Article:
f you are interested in learning more about the Smithsonian Learning Lab and how it could help your museum support teachers and students in your community, contact your National Outreach Manager.

Part 2: Using Collections to Think About Immigration with the Smithsonian Learning Lab

In Part 1 of our Smithsonian Learning Lab series we took you to the Tsongas Industrial History Center at the Lowell National Historical Park, a Smithsonian Affiliate in Lowell, Massachusetts, where teachers were exploring the question “Who belongs?” (You can read the full blog here.) This time we’re headed to the Wing Luke Museum of the Asian Pacific American Experience, another Smithsonian Affiliate in Seattle, Washington, to explore immigration through the lens of Chinese immigrants.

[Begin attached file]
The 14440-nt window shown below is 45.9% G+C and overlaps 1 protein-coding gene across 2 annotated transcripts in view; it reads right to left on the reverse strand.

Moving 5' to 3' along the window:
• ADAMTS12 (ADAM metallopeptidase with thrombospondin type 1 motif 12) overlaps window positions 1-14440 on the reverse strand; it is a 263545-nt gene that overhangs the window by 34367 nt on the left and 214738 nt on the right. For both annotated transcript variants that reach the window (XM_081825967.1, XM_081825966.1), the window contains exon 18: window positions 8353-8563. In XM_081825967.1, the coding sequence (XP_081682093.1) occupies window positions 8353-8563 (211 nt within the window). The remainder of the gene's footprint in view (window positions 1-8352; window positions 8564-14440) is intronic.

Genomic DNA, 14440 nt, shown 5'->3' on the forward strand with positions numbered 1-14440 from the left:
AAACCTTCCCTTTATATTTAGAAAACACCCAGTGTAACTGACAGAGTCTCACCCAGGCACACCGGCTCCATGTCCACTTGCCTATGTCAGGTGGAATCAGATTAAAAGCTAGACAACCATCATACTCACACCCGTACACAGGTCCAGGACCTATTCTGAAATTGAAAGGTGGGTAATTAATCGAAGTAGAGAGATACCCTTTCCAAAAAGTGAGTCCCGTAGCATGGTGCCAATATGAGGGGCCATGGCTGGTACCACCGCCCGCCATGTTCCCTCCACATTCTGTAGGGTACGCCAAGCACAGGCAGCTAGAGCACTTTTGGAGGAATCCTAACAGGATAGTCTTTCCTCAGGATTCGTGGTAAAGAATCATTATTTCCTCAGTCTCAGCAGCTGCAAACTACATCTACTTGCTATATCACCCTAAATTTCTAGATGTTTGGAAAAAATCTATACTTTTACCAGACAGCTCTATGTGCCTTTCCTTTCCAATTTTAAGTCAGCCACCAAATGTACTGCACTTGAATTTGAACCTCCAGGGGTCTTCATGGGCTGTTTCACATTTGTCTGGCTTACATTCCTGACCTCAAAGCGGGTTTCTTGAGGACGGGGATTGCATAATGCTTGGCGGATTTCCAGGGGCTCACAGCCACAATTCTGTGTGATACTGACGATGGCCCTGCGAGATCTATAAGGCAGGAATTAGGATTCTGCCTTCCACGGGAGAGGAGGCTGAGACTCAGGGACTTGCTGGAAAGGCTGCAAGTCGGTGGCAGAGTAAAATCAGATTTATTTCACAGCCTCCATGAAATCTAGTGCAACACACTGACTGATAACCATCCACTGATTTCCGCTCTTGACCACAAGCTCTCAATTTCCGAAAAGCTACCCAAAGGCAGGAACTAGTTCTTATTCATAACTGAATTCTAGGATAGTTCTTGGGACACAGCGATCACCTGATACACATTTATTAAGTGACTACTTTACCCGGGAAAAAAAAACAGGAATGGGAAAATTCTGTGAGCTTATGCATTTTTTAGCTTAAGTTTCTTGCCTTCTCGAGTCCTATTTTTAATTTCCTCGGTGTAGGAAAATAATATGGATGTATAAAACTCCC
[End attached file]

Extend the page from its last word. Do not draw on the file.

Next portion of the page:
Wing Luke Learning Lab title pageIn his blog Beneath the Text: Analyzing Letters from Seattle’s Chinatown-International District, Rahul Gupta, education and tours director at The Wing, developed his first Learning Lab gallery using the museum’s collection of letters to to discuss three areas of immigration– “push” and “pull” factors that bring immigrants to the country or that reject their presence, and the letters’ style, writing and format.

I am often amazed at what I learn at this job every single day—and this project opened my understanding of the personal impact of colonialism, Chinese nationalism, gender relationships, and changing gender roles—and more and more. There are brilliant gems within our museum collection, and I am restlessly waiting to place more of these archives and artifacts into the hands of teachers and students around the country.

Read his blog and view his Learning Lab collection here.

The Teacher Creativity Studio program received Federal support from the Asian Pacific American Initiatives Pool administered by the Smithsonian Asian Pacific American Center.

If you are interested in learning more about the Smithsonian Learning Lab and how it could help your museum support teachers and students in your community, contact your National Outreach Manager.

Part 1: Using Collections to Think About Immigration with the Smithsonian Learning Lab